Well this doesn’t sound good….
Realtor.com reports that millennials are using their home equity to fund vacations. If you’re wondering why that’s a big deal, maybe you don’t remember the market crash of 2007. You know, that multi-year party during which more than seven million people lost their home, in part because of irresponsible spending and home equity management in the face of worsening economic conditions.
“Millennials are often described as prioritizing leisure and entertainment, but many are going into debt to fund them,” said Realtor.com. “Most financial planners caution homeowners against using home-equity loans to fund short-term expenses, including vacations. Yet that is the most popular use of the money for the more than half of U.S. homeowners between the ages of 30 and 34 who have owned a home for three years or more and have taken out a home-equity loan, according to results of a Discover Home Equity Loans survey.”
The survey showed that vacations topped the list at 43.3% followed by emergency cash at 41.8%. Medical expenses and weddings also made the list at 36.2% and 31.2%, respectively.
“Home-equity loans should never be used for something like a vacation or other short-term wants,” wrote Ryan Fuchs, a financial planner with Ifrah Financial Services in Little Rock, Ark., told MarketWatch. However, “Using a home-equity loan for emergency cash can be wise in some cases, he added. “For example, if your home or car is damaged in a storm, and you need to get something fixed before the insurance check will be received, then that can make sense.” Once the insurance money is in hand, that loan can be paid off.”
Home equity or credit card?
In some parts of the country, we’ve barely recovered from the crash. Yet equity is being drained like a phone battery on a Pokémon Go binge. In many cases, millennials are choosing home equity loans over credit cards to fund their discretionary purchases – which may look like a smart decision if rates on the home equity loan are lower.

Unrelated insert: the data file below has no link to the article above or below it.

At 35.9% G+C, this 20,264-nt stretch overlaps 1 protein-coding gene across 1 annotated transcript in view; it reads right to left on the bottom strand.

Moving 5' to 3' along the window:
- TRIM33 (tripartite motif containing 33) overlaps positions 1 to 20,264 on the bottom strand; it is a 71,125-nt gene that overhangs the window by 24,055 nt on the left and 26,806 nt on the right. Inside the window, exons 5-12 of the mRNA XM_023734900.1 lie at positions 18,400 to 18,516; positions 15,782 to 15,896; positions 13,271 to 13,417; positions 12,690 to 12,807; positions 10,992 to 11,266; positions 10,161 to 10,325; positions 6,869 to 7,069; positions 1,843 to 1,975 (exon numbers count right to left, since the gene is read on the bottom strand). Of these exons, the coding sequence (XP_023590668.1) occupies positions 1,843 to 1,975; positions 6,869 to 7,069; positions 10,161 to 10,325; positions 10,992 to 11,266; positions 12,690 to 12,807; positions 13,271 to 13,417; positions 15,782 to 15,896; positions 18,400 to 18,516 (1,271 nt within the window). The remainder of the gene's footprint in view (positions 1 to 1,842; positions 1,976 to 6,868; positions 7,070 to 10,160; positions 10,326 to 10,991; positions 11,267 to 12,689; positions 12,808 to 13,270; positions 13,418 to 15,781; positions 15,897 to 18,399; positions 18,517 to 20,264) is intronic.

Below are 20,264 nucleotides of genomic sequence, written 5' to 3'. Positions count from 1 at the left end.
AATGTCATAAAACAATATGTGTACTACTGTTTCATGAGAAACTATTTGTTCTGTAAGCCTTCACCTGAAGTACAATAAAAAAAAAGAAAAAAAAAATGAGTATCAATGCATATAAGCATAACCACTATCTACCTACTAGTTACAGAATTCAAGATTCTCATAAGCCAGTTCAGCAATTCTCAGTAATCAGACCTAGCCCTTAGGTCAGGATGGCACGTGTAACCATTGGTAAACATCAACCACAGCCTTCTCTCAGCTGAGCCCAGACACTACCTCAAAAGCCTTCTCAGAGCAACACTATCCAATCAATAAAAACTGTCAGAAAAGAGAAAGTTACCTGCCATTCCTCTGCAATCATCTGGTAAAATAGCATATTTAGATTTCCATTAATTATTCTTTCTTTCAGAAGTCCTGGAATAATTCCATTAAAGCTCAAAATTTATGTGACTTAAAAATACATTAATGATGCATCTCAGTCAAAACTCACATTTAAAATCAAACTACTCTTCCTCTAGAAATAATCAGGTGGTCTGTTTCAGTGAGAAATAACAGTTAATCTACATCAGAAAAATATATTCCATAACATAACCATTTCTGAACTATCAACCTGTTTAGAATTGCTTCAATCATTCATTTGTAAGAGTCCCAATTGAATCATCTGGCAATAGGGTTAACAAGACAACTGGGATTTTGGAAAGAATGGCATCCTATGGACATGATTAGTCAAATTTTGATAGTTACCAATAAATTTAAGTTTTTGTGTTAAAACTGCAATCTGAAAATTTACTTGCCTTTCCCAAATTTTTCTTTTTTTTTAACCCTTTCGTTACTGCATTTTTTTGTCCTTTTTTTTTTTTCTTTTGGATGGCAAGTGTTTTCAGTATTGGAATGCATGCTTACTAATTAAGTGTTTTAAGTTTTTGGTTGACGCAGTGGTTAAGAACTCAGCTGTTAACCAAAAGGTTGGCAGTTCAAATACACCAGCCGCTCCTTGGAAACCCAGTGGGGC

“Borrowing against a home can be a less expensive way to attain funds than credit cards,” said MarketWatch. “The average interest rate on a home-equity loan was 4.88% for the week ending Aug. 17, according to Bankrate.com; the average rate on a home-equity line of credit was 4.75%. The average credit-card rate was 16.1%. Interest on home-equity loans is also tax deductible, said TJ Freeborn, spokeswoman for Discover Home Equity Loans.”
But borrowing against your home has its inherent risks. “It’s because people took money out of their homes that they went underwater,” said Deidre Campbell, global chair of the financial services sector for Edelman, a communications marketing firm that has done research on millennials and money, on MarketWatch. “When housing prices fell during the last housing crash, some who took money out of their homes ended up owing more than the homes were worth – leading to a rise in foreclosures and short sales.”
Are there signs we’re heading in the same direction now? Good question. Bubble talk has been brewing as home prices have continued to rise, especially in overvalued markets where the “price appreciation appears to have overshot” growth, according to Forbes.
And, risking your financial future over a trip to Europe isn’t the best strategy regardless of what the market is doing. As we’ve seen before, you never know when the market could take a turn, and that continued appreciation you were counting on is no longer a thing.
When is it OK to tap your home equity?
When it comes to using your equity, experts generally recommend doing so with caution, and focusing on those things that can help increase your home value. “Home remodels that add value to the property, such as redoing a kitchen or a master bath, can be a good use of home equity, Fuchs told MarketWatch. Home remodels (41.1%) were below vacations and emergency cash on the survey list – but they were there, which is somewhat encouraging.
Fuchs also expressed a preference for home-equity lines of credit over HELOCs, although both are on the rise.
“Popular in the early 2000s and often cited as a main cause of the subprime mortgage crisis, HELOCs are in vogue once again as home values are on the rise and interest rates remain low,” said The Fiscal Times. “This loan allows you to regularly draw on a credit line by paying interest rates only for the first 10 years – at which point you start repaying the principal in addition to interest, typically for the next 15 years.”
The site tracks the start of the rise of home equity lines and loans in this cycle to 2014 – “About $13 billion of new HELOCs and home-equity loans were issued in the first quarter” of that year, “up 8 percent from a year earlier and the most for that time frame since 2009, according to Inside Mortgage Finance,” they said.